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Life's getting better for refugees in Bangladeshi camps

Life's getting better for refugees in Bangladeshi camps

A new spirit of cooperation between the Bangladeshi government and UNHCR brings new homes and new hopes to 27,000 refugees.
27 February 2008
A merchant in Nayapara weighs beans in the small market that has sprung up thanks to a freer atmosphere brought on by a new spirit of cooperation between the Bangladeshi government and UNHCR.

NAYAPARA REFUGEE CAMP, Bangladesh, February 27 (UNHCR) - The main street of this camp is bustling with lively commerce - a restaurant under a colourful awning, a boy selling cucumbers, a mobile sweet shop and an open-air barbershop with all four chairs occupied by customers.

Flash back two years and Nayapara was one of the worst refugee camps in the world. Refugees lived in squalid, flimsy hovels years past their expiry date. With no proper medical care, little education and no skills training, refugees languished in idleness. Despair reigned.

"It was really one of the worst camps I have seen in my career with UNHCR," observed Asia Bureau Director Janet Lim. "Two years down the line things have changed quite a lot," she said on a visit to Nayapara earlier this month.

The freer, livelier atmosphere in Nayapara and nearby Kutupalong Camp - together home to more than 27,000 Rohingya Muslim refugees from Myanmar - reflects a new spirit of cooperation between the Bangladeshi government and the UN refugee agency.

Though UNHCR has funded the camps for 16 years, it relies on the government to administer them. It's only within the last year or so that the government has allowed UNHCR to make substantial improvements in the refugees' lives, including inviting in other UN agencies and independent aid organizations to offer services. Refugees are learning skills that should help them support themselves.

Rashid Ahmed, a 27-year-old who has been a refugee for 16 years, says he's seen a lot of changes in Nayapara Camp: a new hospital, a feeding centre for malnourished babies, and fewer "disturbances" around the camp. "Now we are in a better situation altogether," he says.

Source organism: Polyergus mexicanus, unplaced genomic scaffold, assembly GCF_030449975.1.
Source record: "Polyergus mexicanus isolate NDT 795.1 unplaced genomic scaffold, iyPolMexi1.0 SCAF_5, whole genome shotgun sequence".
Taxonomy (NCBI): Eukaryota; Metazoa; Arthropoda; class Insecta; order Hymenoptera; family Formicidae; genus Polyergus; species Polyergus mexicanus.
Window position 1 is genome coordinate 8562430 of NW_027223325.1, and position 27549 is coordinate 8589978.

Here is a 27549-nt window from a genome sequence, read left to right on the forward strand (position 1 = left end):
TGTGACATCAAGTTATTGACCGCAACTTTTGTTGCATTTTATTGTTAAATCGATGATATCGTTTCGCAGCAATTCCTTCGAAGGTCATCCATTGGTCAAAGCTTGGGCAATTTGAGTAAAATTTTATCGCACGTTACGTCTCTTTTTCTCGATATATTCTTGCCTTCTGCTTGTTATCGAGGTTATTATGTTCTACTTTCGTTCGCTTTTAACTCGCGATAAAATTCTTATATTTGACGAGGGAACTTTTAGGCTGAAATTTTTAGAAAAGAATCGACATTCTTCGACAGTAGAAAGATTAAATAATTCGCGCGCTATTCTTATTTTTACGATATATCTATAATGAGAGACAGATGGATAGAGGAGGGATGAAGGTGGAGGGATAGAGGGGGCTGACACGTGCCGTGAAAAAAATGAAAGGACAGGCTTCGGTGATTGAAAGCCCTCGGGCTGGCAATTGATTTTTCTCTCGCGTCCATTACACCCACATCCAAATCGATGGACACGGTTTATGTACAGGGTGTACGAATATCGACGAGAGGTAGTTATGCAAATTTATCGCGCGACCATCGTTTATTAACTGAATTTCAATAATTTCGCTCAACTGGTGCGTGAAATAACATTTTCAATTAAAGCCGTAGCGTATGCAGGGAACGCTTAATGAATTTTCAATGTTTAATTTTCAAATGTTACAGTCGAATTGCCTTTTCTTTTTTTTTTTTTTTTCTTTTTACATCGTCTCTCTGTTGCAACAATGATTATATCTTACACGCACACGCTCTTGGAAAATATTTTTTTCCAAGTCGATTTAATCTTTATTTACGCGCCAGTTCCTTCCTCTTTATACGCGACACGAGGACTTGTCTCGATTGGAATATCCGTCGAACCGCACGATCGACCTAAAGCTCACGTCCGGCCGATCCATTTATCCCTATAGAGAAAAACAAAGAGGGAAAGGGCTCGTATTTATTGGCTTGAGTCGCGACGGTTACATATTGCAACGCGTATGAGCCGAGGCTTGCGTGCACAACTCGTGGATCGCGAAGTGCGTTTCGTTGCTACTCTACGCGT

Rashid, his pregnant 20-year-old wife and their three children have benefited from one of the most striking changes. Three days ago they moved into a sturdy new metal-roofed home built with UNHCR funds received from the United Nations' Central Emergency Response Fund.

Their old shelter was so cramped they couldn't even stand upright inside. The new one is not only airy and nearly twice as big, but they also share it with fewer family members; Rashid's parents-in-law now have their own new home. The plan is to give every refugee family in both camps a new home by next year.

Back on the main street, Abdul Hakim, a 30-year-old refugee, is running a businessman's dream - an eight-seat restaurant where "as soon as one group finishes eating, another group comes and sits" and "whatever I prepare, I sell it out."

Having worked in a restaurant outside the camp, Abdul decided a month ago to take advantage of the freer atmosphere within Nayapara to go into business for himself. With the help of his wife and his five children, he's able to make much more money than in his previous job.

Children play in front of new refugee homes funded by UNHCR in Nayapara. They are a huge improvement over the squalid hovels refugees had been forced to live in for years.

Not only is he his own boss now, but "I have seen some changes in my life. We can have better clothes and supply our daily needs from the market. My children are eating better because I have money to buy food [beyond the normal rations]. There's a better atmosphere now compared to previous times."

UNHCR Representative in Bangladesh Pia Prytz Phiri acknowledges there is still much to do. "You can't go from below zero to 100 in one year," she says, "but the point is that we are finally making real improvements and leaving the years of substandard conditions behind."

By Kitty McKinsey in Nayapara Refugee Camp, Bangladesh